However, the results show that regardless of the method of degradation (artificial or natural), the peak area of BV-1 increases in comparison with BV-3. These results coincide with Hofer’s  results when peak area of BV-3 is more than peak area of BV-1 in the fresh sample .
Based on numerical data in Table 3, a diagram showing ratio of area peaks of dyes was drawn in Figure 3: BV-3 and BV-1, BV-1 and tetra- BV, tetra-BV, and tri-BV.
The graph in Figure 3 confirms the earlier findings that samples of naturally aged inks can be distinguished from samples of artificially aged inks. The exceptions are the above-mentioned examples (numbers 6 and 4 on the graph). Also, the location of the ozonized sample and the sample that was photodegraded for 3 h is not pronounced.
Figure 3: Graphical relationship between the ratios of peak areas of BV-3 dyes and its derivatives in degraded samples of Cello Maxritter ink. 1: a fresh sample; 2: a sample kept in the dark for 6 months; 3: a sample exposed to “natural” ozone for 6 months; 4: a sample exposed to sunlight; 5: a sample kept in the dark for 2 years; 6: a sample thermally degraded at 100°C for 40 h; 7: a sample thermally degraded at 160°C for 3 h; 8: a sample thermally degraded at 200°C for 5 min; 9: a sample thermally degraded at 200°C for 40 min; 10: a sample photodegraded for 3 h (2700 kJ/m2); 11: a sample photodegraded for 9 h (8100 kJ/m2); 12: a sample ozonized for 3 h.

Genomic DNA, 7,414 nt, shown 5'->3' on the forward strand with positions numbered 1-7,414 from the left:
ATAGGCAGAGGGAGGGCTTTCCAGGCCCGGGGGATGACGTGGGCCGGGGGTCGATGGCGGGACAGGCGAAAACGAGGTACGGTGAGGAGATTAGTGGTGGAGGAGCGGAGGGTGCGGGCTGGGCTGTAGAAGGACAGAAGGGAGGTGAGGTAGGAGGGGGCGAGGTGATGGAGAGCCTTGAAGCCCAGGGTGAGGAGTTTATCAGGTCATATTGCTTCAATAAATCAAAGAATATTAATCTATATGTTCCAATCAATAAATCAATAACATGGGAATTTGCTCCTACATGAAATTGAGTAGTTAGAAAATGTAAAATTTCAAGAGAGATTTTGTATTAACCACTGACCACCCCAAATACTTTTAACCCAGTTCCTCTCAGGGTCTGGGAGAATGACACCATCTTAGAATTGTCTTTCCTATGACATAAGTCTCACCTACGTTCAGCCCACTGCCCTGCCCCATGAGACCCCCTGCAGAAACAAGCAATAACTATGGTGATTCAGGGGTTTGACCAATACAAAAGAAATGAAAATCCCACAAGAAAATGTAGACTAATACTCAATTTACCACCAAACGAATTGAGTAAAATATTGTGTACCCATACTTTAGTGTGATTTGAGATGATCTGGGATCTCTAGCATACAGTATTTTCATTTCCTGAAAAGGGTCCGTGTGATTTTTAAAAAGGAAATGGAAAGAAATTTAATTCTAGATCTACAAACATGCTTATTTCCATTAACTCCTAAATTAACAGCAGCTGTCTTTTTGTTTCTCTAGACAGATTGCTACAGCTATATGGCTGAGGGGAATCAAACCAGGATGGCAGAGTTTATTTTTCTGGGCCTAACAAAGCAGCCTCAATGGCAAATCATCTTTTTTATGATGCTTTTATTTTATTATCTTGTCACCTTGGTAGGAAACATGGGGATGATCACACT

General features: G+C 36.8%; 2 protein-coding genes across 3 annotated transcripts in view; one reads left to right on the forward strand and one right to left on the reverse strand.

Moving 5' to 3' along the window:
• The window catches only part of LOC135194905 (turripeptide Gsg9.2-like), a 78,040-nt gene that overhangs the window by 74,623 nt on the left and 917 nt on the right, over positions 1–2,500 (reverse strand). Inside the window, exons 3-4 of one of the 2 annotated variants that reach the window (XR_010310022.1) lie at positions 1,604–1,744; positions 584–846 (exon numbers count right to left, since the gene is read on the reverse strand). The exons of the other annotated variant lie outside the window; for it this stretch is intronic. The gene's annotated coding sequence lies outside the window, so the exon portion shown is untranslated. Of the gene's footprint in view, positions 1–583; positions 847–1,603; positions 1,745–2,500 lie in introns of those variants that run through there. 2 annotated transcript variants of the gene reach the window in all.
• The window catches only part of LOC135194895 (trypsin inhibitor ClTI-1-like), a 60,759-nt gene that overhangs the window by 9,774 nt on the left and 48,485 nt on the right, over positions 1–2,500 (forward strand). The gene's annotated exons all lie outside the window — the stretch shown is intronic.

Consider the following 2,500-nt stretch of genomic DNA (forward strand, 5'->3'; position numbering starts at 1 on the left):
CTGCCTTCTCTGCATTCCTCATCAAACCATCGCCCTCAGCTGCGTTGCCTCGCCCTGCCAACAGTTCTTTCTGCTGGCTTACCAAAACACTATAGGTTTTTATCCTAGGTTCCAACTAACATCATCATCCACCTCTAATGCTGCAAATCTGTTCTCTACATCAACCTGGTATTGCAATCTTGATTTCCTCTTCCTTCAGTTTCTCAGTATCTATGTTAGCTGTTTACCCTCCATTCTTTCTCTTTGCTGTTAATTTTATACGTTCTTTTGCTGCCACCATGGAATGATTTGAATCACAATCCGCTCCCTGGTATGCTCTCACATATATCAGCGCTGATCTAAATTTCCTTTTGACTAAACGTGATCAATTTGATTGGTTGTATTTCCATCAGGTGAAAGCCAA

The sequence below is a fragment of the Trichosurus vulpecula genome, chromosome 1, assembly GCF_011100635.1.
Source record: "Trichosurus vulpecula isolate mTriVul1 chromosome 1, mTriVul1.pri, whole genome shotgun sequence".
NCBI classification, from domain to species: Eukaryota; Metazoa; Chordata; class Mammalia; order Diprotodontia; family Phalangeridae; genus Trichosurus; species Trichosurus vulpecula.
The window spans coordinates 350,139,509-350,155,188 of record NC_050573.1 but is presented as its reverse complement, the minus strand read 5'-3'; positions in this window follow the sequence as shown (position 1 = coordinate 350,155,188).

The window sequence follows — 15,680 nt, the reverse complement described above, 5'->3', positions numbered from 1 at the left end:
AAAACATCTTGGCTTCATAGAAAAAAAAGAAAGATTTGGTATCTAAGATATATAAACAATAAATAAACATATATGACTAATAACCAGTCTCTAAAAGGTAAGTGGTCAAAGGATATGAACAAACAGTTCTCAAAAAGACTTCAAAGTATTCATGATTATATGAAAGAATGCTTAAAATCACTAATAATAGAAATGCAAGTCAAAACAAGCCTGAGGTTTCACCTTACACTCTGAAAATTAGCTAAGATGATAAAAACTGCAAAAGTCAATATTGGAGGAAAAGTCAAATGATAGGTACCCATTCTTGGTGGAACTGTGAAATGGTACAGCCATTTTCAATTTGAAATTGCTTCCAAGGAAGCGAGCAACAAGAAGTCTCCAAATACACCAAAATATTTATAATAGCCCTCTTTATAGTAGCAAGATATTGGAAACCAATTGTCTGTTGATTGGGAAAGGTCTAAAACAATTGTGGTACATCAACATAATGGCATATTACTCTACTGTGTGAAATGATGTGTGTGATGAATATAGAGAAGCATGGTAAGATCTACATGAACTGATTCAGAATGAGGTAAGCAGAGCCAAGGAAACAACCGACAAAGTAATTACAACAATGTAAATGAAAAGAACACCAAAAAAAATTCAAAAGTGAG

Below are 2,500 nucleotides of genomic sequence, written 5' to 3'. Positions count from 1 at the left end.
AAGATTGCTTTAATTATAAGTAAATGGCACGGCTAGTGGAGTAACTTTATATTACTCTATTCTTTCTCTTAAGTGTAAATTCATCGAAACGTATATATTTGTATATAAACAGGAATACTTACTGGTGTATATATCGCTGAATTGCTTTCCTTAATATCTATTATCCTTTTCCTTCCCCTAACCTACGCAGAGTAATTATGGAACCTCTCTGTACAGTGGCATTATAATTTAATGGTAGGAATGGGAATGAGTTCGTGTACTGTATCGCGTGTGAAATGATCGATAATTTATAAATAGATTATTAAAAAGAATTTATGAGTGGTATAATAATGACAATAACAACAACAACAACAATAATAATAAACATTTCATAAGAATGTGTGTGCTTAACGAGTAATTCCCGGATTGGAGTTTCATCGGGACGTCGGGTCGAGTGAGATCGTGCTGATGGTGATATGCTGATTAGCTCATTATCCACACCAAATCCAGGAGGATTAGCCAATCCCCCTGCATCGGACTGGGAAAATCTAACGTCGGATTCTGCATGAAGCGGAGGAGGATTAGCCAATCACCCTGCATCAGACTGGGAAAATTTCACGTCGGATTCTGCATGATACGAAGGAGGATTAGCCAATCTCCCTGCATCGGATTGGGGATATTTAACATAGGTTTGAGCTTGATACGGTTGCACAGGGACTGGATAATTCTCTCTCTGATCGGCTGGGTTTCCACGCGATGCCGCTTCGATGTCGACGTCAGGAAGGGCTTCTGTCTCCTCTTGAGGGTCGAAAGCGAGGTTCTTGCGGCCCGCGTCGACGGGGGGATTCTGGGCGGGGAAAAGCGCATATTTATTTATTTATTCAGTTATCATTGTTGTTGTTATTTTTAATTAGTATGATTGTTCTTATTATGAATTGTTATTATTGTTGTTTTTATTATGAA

During the research it was found that despite the differences in the profiles of volatile and non-volatile components of the inks, trends of ageing (degradation) are similar and in many respects the same because the study of 3 other inks gives similar results.
Assessment of the Results of SPME GC-MS and HPLCMS